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How to Improve the Onboarding Experience for Developers?
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How to Improve the Onboarding Experience for Developers?

Starting a new job is exciting, but it’s also nerve-wracking. Fresh-faced developers have a lot to take in. Team cultures, lists of do’s and don’ts, and first-time assignments may quickly overwhelm someone who’s trying to fit in. New team members might also have performance anxiety and need more guidance during their first few months.

Onboarding is a process that helps address first-day jitters and supports the acclimation of new hires to the team. During onboarding, employees often experience a stronger sense of their job duties and an organization’s values. It’s a critical time that could influence their contributions and decisions to stay or leave. Onboarding processes must be efficient and thorough to be effective. Here are some ways to improve the experience for your new developers.

Give Feedback That Focuses on Skills

Developing strong team members takes time and encouragement. However, they’re not going to get up to speed by taking on too much too soon. New hires also won’t appreciate unclear guidance or criticism that feels like a personal attack. Infrequent feedback is another problem that could dampen developers’ enthusiasm.

After all the introductions, office tours, and software training sessions, plan on giving your junior developers test assignments. It should be work that challenges them just enough and allows them to demonstrate their skill sets. Have new team members work with assigned mentors or fellow developers on test assignments. This will give them a live resource to work with as questions and challenges come up.

Once the assignment is complete, mentors and team leads can use project management software to give specific feedback. Ask questions about the work itself and probe for insights into the developer’s approach and reasoning. Point out potential problems with the work and its results while discussing suggestions and aspects that turned out well. Giving critiques this way will focus on developing your new team member’s skills and methods.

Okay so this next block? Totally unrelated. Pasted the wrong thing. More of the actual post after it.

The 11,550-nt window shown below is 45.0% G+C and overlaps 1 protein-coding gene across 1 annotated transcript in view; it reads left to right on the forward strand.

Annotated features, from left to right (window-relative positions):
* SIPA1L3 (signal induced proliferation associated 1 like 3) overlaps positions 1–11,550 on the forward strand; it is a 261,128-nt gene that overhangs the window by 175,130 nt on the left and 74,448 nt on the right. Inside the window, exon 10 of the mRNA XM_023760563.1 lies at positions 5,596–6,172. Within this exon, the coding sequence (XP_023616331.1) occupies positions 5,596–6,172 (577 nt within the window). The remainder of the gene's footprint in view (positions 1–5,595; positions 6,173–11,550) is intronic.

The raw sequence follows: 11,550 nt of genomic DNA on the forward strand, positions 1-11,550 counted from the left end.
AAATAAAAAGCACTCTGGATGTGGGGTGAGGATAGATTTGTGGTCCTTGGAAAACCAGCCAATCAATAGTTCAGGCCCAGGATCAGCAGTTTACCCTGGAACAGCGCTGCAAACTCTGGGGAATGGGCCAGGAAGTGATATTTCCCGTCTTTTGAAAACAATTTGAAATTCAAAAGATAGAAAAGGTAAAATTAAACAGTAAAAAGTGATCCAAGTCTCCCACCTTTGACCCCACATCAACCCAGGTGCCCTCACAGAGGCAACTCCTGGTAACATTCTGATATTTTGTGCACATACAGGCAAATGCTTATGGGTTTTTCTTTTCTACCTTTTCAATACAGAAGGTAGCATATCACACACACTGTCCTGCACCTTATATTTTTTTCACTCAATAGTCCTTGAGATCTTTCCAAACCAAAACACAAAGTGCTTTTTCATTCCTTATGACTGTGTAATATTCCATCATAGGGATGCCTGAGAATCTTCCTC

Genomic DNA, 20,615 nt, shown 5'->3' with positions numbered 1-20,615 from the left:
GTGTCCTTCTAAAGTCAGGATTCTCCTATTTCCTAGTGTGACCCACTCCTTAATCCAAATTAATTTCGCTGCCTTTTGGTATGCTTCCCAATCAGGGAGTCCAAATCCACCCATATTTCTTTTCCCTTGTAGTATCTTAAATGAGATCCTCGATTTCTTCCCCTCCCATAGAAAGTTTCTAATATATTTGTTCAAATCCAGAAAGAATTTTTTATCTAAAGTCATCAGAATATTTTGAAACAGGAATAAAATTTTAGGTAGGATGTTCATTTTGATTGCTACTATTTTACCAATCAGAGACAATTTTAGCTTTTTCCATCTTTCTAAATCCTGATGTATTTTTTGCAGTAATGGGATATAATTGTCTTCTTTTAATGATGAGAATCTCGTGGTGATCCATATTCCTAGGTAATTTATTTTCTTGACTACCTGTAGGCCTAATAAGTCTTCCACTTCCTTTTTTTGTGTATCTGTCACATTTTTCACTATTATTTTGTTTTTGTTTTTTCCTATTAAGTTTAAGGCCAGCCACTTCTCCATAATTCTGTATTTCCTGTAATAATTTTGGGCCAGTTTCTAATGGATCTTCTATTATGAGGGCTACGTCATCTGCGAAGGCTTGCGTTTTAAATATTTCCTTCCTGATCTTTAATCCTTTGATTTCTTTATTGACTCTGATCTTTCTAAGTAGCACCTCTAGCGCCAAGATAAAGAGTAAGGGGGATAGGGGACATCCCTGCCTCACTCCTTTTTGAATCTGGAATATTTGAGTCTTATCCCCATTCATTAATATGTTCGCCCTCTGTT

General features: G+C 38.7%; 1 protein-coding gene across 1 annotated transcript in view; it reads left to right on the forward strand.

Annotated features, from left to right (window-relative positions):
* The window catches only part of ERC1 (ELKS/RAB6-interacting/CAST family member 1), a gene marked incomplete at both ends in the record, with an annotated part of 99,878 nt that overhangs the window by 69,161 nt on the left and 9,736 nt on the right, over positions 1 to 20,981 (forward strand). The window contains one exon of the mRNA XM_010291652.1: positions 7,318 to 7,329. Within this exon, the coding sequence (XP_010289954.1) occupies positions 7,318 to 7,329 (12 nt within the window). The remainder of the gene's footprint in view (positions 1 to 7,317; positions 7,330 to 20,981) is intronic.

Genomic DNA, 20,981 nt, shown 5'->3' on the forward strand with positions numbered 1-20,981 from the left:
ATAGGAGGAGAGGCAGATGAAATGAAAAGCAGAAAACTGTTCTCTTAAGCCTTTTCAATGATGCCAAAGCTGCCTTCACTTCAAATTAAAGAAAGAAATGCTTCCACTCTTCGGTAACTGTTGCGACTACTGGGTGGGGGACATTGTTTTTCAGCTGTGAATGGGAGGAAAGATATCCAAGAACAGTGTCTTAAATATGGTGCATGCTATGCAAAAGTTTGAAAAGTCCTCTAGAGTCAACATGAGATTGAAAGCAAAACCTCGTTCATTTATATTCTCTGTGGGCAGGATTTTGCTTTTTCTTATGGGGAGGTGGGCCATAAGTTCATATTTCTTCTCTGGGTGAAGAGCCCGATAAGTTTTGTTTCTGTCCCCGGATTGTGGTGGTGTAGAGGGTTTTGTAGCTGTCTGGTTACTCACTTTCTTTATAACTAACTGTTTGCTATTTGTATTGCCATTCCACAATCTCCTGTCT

Check-In More Often

You don’t want to be a helicopter manager, but meeting with new hires more often can be helpful. Whereas a seasoned developer might only need a monthly check-in, newbies can benefit from weekly individual meetings. This is a time to discuss concerns, project wins, and career development goals. However, it’s also a time to get feedback about what you can do better.

Listening to what your developers struggle with and their suggestions help identify improvements for the whole team. Maybe there are some confusing pieces of documentation that you could revamp. Miscommunications and misunderstandings might reveal a need for a new process or extra step others have overlooked. You can also provide individual pointers and guidance so developers can become more effective or efficient.

Likewise, discovering what went well for a junior developer and what they’re excited about helps identify future opportunities. You’ll sense how they’d like to contribute and grow with the team. Surveys show software developers want to learn new skills and take on stretch assignments. About 63% enjoy learning something new, and 72.2% say continuous learning is their largest source of career motivation.